The first Carmelites lived on Mount Carmel for about a hundred years. They settled near a spring called “the fountain of Elijah” at the entrance to the wadi “ain es-Siah”, which ran about a thousand metres east and west being open to the Mediterranean Sea. At the beginning of the 13th century, the Latin patriarch of Jerusalem, St Albert (+ 1214) gave the hermits a simple, scriptural-based Rule of Life. Based on this Rule they lived solitary lives in small cells on Mount Carmel where they prayed and contemplated in the spirit of Elijah. They built a chapel amidst their cells and dedicated it to Mary, the Mother of God. The twofold devotion to Mary and Elijah would characterize Carmelite spirituality from this time onwards.
From 1220, the lack of security in the Holy Land caused the Carmelites to begin their migration to Europe, establishing themselves in Cyprus, Sicily, France and England. The mitigation of the Rule, adapting it to the new demands of religious life by Pope Innocent IV in 1247, was the point of departure in adapting the Carmelite Order from its hermit origins to a mendicant lifestyle, allowing Carmelites to found their monasteries in cities and devote themselves to preaching and confessing like the other mendicants. However, it was not until the 2nd Council of Lyons that they were officially considered as mendicants, as well as the Dominicans, Franciscans and the Hermits of Saint Augustine.
Established in Europe and looking for signs of identity by which people could recognize them, they advanced their devotion to the prophet Elijah, presenting him as a model of contemplation and action. At the same time, they also advanced their devotion to Mary and came to be identified under the title: “Brothers of the Blessed Virgin Mary of Mount Carmel”. By the fifteenth to sixteenth centuries there was some relaxation of discipline in various communities, a fact greatly opposed by Priors General such as Blessed John Soreth (+1471), Nicholas Audet (+1562) and John Baptist Rossi (+1578), and by some reforms (among others those of Mantua and Monte Oliveti in Italy and of Albi in France) to put a stop to the spread of the abuses and the mitigations. The most famous reform was the one started in Spain by St. Teresa of Jesus for the reform of the nuns and then, helped by St. John of the Cross and Fr. Girolamo Gracian, for the reform of the friars. The most relevant aspect of this reform of Teresa is not so much that she opposed the mitigations introduced in the life of Carmel, but rather her ability to integrate in her project, vital and ecclesial elements of her time. In 1592 this reform, called that of the “Discalced Carmelites” or of the “Teresians”, became independent from the Carmelite Order and grew rapidly in the congregations of Spain and Italy which were then united in 1875. Thus, there are two Orders of Carmelites: “The Carmelites”, also known as of the “Ancient Observance” or “Calced”, and “The Discalced Carmelites” or “Teresians” who consider St. Teresa of Jesus their reformer and foundress.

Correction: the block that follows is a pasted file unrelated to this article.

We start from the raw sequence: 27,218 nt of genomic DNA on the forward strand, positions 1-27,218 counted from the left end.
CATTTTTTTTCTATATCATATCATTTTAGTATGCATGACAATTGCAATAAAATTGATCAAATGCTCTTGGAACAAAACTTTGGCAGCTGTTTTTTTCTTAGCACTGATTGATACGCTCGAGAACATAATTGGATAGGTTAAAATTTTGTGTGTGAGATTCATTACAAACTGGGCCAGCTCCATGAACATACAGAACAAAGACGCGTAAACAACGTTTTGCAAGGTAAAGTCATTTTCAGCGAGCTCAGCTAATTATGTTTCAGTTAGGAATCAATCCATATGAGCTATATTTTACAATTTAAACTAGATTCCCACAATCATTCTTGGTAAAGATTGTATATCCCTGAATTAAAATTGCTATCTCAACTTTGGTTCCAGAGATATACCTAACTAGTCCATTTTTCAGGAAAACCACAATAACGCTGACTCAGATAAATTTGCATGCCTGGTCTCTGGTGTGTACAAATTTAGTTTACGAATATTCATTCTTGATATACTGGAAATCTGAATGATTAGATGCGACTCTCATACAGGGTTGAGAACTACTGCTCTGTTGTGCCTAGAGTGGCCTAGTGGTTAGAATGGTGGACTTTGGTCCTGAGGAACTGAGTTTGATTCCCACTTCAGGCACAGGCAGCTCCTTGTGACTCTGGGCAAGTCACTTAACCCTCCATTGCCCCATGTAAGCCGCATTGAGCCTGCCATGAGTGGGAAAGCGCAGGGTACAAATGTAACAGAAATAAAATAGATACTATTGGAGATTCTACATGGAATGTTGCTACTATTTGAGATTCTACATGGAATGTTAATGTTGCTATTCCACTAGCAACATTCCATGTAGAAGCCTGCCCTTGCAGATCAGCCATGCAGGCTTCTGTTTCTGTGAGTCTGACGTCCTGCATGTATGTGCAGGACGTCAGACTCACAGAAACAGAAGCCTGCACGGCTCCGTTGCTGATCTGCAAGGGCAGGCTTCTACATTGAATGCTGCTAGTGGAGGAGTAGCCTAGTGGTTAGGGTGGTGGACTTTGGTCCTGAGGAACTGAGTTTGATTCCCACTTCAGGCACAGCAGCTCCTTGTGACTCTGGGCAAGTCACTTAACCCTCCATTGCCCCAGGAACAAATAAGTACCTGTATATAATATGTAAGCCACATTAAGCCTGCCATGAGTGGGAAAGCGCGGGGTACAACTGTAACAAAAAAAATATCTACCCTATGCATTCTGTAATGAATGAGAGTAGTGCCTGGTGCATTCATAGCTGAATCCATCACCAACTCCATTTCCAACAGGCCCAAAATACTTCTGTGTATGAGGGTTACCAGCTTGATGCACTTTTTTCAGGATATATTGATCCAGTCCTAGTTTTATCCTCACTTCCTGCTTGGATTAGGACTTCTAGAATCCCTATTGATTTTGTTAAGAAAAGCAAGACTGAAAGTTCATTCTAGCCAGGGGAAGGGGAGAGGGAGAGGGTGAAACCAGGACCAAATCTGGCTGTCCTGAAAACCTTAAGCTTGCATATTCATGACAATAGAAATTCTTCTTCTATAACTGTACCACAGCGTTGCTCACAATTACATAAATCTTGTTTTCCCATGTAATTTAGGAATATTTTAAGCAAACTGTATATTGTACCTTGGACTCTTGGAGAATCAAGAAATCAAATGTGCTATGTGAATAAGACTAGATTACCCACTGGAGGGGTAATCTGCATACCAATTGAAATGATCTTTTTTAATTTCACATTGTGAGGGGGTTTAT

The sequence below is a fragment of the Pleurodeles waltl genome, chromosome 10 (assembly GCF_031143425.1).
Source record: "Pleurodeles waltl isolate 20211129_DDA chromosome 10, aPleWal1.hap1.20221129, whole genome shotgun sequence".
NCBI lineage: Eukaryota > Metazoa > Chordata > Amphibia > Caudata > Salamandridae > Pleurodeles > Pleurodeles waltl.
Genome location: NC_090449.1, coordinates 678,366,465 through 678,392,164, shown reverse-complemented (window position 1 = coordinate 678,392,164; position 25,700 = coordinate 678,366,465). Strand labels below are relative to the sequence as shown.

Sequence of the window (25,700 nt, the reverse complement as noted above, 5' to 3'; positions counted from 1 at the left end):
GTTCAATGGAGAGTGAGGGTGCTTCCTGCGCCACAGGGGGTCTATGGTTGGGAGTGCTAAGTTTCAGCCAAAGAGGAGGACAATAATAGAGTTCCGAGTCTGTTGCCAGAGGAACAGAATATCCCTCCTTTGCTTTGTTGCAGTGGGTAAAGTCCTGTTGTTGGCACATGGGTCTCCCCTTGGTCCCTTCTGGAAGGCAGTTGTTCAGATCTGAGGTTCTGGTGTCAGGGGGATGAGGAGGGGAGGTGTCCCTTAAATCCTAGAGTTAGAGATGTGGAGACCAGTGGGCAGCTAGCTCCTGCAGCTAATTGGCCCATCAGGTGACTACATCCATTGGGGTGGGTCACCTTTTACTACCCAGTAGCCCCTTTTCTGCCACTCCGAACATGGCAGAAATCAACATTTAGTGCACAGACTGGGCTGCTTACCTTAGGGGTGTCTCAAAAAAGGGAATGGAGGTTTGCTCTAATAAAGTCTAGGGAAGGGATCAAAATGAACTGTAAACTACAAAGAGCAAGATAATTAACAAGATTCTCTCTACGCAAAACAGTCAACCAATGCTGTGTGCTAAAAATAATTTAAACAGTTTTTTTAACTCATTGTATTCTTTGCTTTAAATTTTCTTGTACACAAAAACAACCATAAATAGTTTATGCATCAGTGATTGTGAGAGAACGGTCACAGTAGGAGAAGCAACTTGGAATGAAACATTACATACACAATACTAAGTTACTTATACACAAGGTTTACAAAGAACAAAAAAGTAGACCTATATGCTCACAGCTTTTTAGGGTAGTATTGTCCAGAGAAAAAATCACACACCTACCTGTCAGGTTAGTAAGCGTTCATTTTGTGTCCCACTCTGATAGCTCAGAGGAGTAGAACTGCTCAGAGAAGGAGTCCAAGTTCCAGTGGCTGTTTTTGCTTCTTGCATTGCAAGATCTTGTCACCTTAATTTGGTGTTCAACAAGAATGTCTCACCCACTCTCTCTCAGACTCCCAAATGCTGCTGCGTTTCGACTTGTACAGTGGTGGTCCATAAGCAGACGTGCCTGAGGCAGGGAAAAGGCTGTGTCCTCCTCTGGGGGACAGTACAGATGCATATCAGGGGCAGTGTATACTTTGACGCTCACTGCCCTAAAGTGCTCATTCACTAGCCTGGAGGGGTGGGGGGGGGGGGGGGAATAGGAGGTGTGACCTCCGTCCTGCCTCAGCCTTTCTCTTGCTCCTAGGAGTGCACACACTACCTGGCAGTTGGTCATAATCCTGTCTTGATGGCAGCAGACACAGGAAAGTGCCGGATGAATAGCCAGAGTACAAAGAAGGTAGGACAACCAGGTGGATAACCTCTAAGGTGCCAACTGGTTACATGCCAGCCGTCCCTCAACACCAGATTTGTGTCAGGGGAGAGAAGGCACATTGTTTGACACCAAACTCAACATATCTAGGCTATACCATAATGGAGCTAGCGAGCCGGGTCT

On the English front, within the same sixteenth century, the Carmelite presence disappeared from Britain in 1538 with the Dissolution of the Monasteries under King Henry VIII. At the Reformation the friars were dispersed, and the houses were either desecrated and destroyed or handed out to private individuals as rewards by the Crown. It was not until the nineteenth century that the Carmelite presence in Britain was successfully restored, but this time it was a presence of both the Calced and the Discalced Carmelites – the Discalced Carmelites arriving earlier (1862) but for the first time in Britain. In that year, at the invitation of Cardinal Wiseman, the Discalced Carmelites established a priory (friary) in the London borough of Kensington and from here built the original Church, which was opened in 1866, and destroyed in the Second World War after which, a new Church was built in the 1950′s. It was from Kensington that the Discalced Carmelites friars spread out into other parts of Britain: Wincanton, 1889 – 1995; Gerrads Cross, 1912; Oxford, 1961; Preston, 1985 – 2017; Glasgow, 1988 – 2005).
In 1927, the English and the Irish provinces of the Discalced Carmelites were merged and formed into the Anglo-Irish province of St. Simon Stock and St. Patrick. Together with other provinces around the world, we belong to the worldwide Order of Discalced Carmelite, governed by the general curia.